Alaska geo survey releases annual report
Division of Geological & Geophysical Survey annual report includes 2019 fieldwork on North Slope Nanushuk, Torok, Seabee formations
In mid-January, the Alaska Division of Geological & Geophysical Survey released its annual report, covering agency activities in 2019, such as fieldwork involving the North Slope Nanushuk, Torok, Seabee, Canning, Schrader Bluff, Sagavanirktok and Fortress Mountain formations.
Headed by Steve Masterman, state geologist and director, DGGS is part of the Alaska Department of Natural Resources and a sister agency to the Division of Oil and Gas. Among other things, DGGS provides geologic information to help industry discover and develop Alaska’s energy resources.
According to Masterman, notable 2019 accomplishments related to the oil and gas industry include the following:
* DGGS staff safely completed more than 1,093 days of fieldwork and 2,500 square miles of geologic mapping.
* DGGS petroleum geologists conducted fieldwork in the North Slope foothills and near the 1002 area of Arctic National Wildlife Refuge.
* The Geologic Materials Center, or GMC, in Anchorage held a core-scanning workshop where more than 80 attendees reviewed state-of-the-art scanning technologies and results from vendor scans of GMC samples.
* DGGS conducted auger drilling for sand and gravel resources on the North Slope in a joint effort with the Bureau of Land Management that was partially funded by the Arctic Strategic Transportation and Resources, or ASTAR, project.
ENI-funded project, and moreIn 2019, DGGS’ Energy Resources Section did reservoir archetype summaries on several Brookian formations on the North Slope - Fortress Mountain, Torok, Seabee, and Sagavanirktok - for an ENI-funded project with the Texas Bureau of Economic Geology.
The section also completed 12 days of helicopter-supported fieldwork in the Big Bend area south of Umiat, mapping bedrock formations in outcrop that host large oil accumulations in the subsurface of the eastern National Petroleum Reserve-Alaska and Colville River Delta region.
Another 10 days of helicopter-supported fieldwork done by the section on the North Slope characterized the petroleum reservoir potential of the Nanushuk and Torok formations west of the Dalton Highway; plus, another 10 days were spent evaluating petroleum systems east of the Dalton Highway, including the 1002 area of the Arctic National Wildlife Refuge.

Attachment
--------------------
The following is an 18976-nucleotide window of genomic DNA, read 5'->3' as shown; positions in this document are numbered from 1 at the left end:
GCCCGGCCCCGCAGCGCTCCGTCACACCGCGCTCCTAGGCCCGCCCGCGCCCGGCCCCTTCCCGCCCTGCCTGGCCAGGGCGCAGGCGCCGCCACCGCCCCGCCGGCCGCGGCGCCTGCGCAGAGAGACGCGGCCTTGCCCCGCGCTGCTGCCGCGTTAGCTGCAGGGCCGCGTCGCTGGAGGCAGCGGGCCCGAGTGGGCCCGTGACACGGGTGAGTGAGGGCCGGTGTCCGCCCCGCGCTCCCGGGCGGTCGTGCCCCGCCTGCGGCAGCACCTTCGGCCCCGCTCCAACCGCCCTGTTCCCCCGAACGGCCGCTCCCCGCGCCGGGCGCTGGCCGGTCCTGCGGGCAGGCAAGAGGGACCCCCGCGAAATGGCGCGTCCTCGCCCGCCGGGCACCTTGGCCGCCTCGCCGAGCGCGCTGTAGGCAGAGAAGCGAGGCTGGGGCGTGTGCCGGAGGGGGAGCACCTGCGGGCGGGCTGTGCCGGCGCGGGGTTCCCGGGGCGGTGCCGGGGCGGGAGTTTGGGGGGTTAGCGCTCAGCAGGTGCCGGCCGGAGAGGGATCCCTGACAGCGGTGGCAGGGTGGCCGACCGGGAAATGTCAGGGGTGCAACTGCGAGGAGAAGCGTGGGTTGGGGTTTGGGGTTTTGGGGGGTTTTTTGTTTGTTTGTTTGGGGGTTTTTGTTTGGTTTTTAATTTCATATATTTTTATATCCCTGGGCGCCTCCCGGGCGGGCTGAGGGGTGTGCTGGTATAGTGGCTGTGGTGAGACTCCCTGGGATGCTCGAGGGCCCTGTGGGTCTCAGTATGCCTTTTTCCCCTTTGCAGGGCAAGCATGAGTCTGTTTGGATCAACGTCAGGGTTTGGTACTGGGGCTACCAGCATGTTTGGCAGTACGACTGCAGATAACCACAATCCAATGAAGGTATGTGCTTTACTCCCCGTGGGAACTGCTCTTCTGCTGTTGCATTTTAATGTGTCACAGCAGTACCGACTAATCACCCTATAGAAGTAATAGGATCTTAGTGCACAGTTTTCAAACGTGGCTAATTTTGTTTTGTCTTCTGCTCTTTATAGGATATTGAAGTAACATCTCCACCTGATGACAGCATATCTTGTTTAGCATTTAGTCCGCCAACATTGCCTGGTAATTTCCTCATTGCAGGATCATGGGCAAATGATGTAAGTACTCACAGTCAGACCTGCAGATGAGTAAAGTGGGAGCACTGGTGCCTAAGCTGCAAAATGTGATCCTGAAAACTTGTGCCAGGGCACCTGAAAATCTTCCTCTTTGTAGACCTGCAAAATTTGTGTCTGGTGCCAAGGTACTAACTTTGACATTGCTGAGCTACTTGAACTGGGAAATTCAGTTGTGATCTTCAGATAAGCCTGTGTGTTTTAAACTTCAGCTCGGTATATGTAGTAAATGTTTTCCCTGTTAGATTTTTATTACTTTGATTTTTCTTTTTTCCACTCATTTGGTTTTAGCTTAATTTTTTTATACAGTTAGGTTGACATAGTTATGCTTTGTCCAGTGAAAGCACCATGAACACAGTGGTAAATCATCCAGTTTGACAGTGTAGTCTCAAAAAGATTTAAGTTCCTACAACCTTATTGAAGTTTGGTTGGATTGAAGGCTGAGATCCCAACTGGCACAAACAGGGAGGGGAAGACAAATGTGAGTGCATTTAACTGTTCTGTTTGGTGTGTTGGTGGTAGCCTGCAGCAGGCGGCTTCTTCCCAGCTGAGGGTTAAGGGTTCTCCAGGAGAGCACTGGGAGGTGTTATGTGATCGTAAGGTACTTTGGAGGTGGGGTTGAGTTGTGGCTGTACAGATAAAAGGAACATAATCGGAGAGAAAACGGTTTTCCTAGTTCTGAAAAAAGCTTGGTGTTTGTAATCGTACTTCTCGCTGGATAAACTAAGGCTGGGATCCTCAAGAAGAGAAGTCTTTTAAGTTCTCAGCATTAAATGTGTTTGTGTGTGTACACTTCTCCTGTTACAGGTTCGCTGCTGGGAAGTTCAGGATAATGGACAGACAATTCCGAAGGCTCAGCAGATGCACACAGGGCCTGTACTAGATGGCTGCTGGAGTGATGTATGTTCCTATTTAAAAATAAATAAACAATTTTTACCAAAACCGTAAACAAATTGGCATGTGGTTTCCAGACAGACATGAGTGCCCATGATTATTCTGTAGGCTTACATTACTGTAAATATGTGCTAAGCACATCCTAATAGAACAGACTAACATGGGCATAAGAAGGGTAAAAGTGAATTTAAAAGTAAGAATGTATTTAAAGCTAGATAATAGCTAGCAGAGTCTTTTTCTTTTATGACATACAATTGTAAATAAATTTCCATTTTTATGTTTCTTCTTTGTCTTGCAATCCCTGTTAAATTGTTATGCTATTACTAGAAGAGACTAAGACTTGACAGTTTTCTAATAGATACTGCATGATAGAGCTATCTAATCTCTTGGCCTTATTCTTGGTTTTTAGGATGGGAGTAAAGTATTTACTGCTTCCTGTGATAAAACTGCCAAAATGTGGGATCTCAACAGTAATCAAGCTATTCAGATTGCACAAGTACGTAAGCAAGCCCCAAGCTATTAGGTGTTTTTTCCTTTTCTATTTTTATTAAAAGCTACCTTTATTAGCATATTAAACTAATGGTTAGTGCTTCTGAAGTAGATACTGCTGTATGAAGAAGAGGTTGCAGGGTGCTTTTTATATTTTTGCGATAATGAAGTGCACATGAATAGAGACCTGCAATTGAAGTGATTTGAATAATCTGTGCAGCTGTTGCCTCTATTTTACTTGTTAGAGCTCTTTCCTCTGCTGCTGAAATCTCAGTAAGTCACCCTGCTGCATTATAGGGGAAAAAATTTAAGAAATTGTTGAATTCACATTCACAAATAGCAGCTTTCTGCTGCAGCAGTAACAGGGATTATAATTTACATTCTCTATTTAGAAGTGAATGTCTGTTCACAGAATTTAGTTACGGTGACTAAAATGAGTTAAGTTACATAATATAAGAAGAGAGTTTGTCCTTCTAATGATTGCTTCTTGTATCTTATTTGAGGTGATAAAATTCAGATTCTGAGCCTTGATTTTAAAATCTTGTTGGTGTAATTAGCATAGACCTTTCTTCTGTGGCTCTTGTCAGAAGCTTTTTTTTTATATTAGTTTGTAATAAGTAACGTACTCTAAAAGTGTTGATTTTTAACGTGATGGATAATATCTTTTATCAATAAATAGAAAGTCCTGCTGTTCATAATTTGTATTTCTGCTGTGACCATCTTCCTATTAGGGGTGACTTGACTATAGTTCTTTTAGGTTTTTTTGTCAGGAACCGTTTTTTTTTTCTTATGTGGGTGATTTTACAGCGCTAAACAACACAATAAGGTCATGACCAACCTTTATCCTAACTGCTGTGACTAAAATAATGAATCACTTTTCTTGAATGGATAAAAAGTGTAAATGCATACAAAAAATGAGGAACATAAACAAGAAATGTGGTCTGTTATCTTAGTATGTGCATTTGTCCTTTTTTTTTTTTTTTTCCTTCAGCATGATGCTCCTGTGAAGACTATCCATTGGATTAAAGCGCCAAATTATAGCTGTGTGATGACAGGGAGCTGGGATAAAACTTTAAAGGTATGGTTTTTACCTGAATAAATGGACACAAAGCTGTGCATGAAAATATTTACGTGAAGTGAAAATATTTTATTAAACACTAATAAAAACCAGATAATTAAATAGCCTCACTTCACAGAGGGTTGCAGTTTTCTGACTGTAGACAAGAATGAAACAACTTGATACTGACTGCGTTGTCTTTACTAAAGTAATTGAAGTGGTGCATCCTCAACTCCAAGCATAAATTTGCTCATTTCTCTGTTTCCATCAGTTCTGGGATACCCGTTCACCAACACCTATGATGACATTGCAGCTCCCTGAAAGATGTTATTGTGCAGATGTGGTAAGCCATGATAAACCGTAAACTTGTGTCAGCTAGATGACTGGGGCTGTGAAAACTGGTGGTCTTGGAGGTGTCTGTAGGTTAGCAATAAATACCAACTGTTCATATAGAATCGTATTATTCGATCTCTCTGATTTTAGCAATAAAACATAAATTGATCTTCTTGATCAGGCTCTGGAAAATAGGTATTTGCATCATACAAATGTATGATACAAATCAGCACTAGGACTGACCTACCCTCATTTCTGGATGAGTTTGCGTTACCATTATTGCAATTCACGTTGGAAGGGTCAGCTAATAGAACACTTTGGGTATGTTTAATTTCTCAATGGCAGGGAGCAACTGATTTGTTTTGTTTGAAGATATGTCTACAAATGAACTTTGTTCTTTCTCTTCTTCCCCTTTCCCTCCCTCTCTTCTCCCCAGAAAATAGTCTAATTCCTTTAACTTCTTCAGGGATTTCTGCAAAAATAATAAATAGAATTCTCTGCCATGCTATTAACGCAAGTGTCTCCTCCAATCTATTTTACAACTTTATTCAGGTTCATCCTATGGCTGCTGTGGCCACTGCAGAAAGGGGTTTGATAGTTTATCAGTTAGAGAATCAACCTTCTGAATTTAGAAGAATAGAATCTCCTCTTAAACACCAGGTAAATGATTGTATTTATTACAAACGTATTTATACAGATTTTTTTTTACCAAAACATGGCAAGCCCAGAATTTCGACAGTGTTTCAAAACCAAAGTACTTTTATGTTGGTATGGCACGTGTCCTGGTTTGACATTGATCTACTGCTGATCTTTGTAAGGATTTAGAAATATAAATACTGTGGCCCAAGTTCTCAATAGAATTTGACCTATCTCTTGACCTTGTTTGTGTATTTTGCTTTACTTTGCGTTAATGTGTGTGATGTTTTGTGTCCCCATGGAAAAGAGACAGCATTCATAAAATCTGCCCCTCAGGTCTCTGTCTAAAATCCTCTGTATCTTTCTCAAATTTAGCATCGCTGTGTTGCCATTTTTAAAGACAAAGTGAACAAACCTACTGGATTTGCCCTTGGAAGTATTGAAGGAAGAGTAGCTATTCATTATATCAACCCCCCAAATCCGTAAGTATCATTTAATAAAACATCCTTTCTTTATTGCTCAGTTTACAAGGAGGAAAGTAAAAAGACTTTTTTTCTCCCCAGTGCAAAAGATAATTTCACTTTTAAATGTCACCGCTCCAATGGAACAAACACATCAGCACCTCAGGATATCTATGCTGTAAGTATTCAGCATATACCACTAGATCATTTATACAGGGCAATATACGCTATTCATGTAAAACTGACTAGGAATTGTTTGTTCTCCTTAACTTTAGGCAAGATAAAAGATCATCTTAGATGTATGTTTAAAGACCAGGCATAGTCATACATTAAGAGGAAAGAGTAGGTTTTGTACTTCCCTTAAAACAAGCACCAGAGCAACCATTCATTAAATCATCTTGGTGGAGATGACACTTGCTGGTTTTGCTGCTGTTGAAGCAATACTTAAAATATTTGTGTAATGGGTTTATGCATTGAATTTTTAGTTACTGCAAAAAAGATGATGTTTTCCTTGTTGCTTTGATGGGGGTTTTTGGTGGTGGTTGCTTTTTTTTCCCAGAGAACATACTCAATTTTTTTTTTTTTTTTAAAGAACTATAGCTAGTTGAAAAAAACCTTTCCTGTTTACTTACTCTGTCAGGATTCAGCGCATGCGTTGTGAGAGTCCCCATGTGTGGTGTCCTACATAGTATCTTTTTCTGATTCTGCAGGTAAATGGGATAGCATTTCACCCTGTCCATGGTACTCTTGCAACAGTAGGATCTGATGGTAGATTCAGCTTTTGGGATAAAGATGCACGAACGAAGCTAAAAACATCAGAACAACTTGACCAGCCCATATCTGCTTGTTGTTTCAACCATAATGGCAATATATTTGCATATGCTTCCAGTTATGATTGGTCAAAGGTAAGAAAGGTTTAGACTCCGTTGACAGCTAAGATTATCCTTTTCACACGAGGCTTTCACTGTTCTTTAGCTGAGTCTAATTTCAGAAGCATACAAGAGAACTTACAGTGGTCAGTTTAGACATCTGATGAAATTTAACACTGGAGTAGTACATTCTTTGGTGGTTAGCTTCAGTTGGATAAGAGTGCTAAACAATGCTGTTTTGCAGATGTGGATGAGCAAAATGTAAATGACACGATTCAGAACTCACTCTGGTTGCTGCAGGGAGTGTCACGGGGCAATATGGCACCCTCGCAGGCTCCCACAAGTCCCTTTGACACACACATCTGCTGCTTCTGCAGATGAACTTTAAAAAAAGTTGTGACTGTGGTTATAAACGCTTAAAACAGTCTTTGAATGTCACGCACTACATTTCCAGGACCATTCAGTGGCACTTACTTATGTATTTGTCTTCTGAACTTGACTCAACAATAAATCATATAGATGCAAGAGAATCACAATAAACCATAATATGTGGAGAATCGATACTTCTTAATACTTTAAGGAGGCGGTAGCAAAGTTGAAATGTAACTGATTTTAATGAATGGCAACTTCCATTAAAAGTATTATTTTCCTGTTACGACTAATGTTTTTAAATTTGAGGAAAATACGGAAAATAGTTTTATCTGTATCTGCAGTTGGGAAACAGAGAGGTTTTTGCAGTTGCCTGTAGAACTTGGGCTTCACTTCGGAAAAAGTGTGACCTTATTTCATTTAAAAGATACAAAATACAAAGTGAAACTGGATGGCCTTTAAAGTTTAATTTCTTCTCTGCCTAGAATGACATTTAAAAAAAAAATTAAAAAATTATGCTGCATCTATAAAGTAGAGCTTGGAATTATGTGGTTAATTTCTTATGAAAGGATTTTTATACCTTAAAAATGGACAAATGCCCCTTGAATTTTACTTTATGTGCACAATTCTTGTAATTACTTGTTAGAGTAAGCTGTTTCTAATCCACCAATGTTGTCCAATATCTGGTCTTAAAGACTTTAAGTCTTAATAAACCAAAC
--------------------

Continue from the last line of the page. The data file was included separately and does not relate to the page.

Further, a large structure-from-motion survey was done of the Nanushuk and Torok formations at Slope Mountain for use as a base for mapping reservoir-scale sand bodies, and in modeling their seismic response (seismic forward modeling) to better understand the seismic signature of the Brookian Nanushuk oil reservoir sands in the subsurface at the big Willow and Pikka fields.
Masterman says indications are that 2020 will be another “impactful” year. Among others, projects already in the planning stages include drilling four stratigraphic core holes into Brookian reservoir and source rocks, expansion of data collection under ASTAR, with additional data acquisition for sand and gravel resources, and petroleum geology.
Additional core workshops are planned at the GMC to advance industry understanding of the North Slope’s Brookian reservoir rocks.
Billions of barrels undiscoveredNorthern Alaska continues to garner attention as one of the most prolific hydrocarbon provinces in North America, with 28 billion barrels of oil equivalent discovered to date onshore, and an estimated 30 billion barrels of oil and 181 trillion cubic feet of non-associated gas in undiscovered, but technically recoverable accumulations, said DGGS’ annual report, quoting the U.S. Geological Survey 2012 assessment.
“Understanding the petroleum geology of this region is critically important for making new discoveries. To promote new exploration investment and reduce exploration risk, the Energy Resources Section conducts applied research on North Slope petroleum geology. Results of this work are published as high-quality geological maps and topical research reports that are available to the public at no cost,” said DGGS’ annual report.
The section has a long history of public outreach in the form of core workshops and field tours. In July 2019, it led a two-day-long tour that focused on key outcrops of the Nanushuk, Torok, Seabee, Canning, Schrader Bluff and Sagavanirktok formations in the central foothills that was “well attended by industry petroleum geologists and geophysicists,” DGGS said.
The tour visited outcropping deltaic sand bodies in the Nanushuk and Schrader Bluff formations that “represent valuable analogues for large oil accumulations in the subsurface” and state geologists “discussed key features that influence reservoir quality” with participants.
Oil-stained “sandstones in the Seabee formation and immediately overlying organic-rich clay shales and oil-saturated silicified tuffs in the Hue shale were examined highlighting their function as a reservoir-source couplet,” the report said.
The tours “allow DGGS scientists to share their insights on the region’s petroleum geology, and for a general sharing of information among participating industry representatives,” promoting discovery and production of Alaska’s hydrocarbon resources and spurring exploration investment and development success by “providing unique, high-quality outcrop analogue information that reduces exploration risk,” DGGS said
The survey’s annual report can be viewed online at http://dggs.alaska.gov/webpubs/dggs/ar/text/ar2019.pdf.